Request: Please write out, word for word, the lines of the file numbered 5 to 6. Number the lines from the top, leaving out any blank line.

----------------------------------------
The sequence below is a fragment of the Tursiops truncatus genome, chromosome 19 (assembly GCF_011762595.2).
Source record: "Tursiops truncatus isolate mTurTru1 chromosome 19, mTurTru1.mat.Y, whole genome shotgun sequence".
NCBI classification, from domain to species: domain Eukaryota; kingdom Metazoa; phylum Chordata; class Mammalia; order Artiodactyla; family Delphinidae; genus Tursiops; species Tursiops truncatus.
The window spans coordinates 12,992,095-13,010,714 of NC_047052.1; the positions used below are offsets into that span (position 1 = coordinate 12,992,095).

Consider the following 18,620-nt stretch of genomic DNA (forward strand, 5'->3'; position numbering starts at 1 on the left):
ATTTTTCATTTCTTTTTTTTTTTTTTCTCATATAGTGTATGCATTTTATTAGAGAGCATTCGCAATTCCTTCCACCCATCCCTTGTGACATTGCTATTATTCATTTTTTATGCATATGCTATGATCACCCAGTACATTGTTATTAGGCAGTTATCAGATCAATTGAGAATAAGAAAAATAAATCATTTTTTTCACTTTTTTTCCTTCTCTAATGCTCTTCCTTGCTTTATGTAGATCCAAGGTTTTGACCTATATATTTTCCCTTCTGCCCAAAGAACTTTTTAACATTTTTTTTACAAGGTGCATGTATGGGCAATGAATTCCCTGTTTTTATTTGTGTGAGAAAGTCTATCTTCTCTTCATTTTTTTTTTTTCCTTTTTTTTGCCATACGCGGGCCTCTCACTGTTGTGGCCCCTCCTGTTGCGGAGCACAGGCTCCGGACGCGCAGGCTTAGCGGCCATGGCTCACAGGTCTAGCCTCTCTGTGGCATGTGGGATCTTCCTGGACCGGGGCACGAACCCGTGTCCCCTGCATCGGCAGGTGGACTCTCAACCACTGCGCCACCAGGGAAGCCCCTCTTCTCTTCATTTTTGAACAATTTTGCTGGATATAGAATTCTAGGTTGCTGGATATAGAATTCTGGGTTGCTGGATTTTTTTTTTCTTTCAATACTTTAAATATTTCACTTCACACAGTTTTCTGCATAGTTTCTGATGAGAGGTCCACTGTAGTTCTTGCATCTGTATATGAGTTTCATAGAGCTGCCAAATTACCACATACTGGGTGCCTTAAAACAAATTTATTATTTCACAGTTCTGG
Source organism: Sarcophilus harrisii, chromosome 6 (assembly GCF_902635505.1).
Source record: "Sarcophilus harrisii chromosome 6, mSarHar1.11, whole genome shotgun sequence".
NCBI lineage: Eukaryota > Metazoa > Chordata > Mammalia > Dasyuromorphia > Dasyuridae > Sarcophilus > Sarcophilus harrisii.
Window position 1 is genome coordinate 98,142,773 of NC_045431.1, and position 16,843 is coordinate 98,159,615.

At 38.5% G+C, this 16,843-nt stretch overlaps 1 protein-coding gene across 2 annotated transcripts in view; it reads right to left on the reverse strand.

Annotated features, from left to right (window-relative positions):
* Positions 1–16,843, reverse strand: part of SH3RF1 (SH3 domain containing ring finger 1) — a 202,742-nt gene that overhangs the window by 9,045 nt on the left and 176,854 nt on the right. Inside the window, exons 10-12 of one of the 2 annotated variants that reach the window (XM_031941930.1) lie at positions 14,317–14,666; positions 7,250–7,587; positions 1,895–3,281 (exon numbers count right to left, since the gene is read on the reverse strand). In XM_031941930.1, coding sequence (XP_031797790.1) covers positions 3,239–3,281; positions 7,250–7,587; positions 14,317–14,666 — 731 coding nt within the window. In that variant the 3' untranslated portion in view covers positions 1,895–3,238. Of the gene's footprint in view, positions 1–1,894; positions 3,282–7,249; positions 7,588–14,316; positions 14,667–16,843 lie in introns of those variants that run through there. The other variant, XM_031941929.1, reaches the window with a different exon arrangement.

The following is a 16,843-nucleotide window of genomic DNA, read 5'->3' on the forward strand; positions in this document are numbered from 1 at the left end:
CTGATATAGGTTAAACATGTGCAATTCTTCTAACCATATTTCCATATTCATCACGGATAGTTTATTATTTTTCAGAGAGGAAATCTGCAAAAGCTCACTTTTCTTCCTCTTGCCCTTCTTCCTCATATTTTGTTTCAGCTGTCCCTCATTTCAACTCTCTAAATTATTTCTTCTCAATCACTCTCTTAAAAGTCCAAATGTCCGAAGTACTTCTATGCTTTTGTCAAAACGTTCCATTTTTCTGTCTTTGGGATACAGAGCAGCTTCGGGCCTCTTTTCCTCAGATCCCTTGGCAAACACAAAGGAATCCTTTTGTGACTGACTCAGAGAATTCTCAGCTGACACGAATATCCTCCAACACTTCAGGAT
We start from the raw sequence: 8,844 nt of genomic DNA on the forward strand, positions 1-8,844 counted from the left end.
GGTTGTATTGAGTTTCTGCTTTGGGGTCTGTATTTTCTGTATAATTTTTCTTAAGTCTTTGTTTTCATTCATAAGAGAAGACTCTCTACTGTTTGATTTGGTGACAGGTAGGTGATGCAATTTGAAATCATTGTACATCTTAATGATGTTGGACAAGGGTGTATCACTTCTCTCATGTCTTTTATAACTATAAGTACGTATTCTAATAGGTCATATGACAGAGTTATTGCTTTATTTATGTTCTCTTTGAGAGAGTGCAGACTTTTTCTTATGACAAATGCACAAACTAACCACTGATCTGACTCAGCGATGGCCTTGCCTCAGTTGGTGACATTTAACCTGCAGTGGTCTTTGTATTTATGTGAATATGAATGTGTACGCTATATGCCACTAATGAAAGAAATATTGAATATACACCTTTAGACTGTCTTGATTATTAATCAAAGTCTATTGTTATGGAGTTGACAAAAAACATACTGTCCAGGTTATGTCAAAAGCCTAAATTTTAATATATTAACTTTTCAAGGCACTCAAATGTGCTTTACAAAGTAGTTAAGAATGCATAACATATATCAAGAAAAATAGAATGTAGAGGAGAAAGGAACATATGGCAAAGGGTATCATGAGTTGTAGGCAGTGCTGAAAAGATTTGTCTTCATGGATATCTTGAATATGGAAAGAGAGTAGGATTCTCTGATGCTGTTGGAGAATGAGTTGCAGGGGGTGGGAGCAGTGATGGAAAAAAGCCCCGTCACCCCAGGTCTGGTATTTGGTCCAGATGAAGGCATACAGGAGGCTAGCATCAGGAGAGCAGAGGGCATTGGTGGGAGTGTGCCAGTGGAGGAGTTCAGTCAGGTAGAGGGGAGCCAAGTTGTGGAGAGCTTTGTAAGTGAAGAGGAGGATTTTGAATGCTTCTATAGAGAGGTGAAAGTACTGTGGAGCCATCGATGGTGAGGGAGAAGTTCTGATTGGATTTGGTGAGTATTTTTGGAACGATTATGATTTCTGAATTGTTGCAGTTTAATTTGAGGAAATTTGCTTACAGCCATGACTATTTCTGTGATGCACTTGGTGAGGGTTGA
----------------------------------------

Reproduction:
Consider the following 18,620-nt stretch of genomic DNA (forward strand, 5'->3'; position numbering starts at 1 on the left):
ATTTTTCATTTCTTTTTTTTTTTTTTCTCATATAGTGTATGCATTTTATTAGAGAGCATTCGCAATTCCTTCCACCCATCCCTTGTGACATTGCTATTATTCATTTTTTATGCATATGCTATGATCACCCAGTACATTGTTATTAGGCAGTTATCAGATCAATTGAGAATAAGAAAAATAAATCATTTTTTTCACTTTTTTTCCTTCTCTAATGCTCTTCCTTGCTTTATGTAGATCCAAGGTTTTGACCTATATATTTTCCCTTCTGCCCAAAGAACTTTTTAACATTTTTTTTACAAGGTGCATGTATGGGCAATGAATTCCCTGTTTTTATTTGTGTGAGAAAGTCTATCTTCTCTTCATTTTTTTTTTTTCCTTTTTTTTGCCATACGCGGGCCTCTCACTGTTGTGGCCCCTCCTGTTGCGGAGCACAGGCTCCGGACGCGCAGGCTTAGCGGCCATGGCTCACAGGTCTAGCCTCTCTGTGGCATGTGGGATCTTCCTGGACCGGGGCACGAACCCGTGTCCCCTGCATCGGCAGGTGGACTCTCAACCACTGCGCCACCAGGGAAGCCCCTCTTCTCTTCATTTTTGAACAATTTTGCTGGATATAGAATTCTAGGTTGCTGGATATAGAATTCTGGGTTGCTGGATTTTTTTTTTCTTTCAATACTTTAAATATTTCACTTCACACAGTTTTCTGCATAGTTTCTGATGAGAGGTCCACTGTAGTTCTTGCATCTGTATATGAGTTTCATAGAGCTGCCAAATTACCACATACTGGGTGCCTTAAAACAAATTTATTATTTCACAGTTCTGG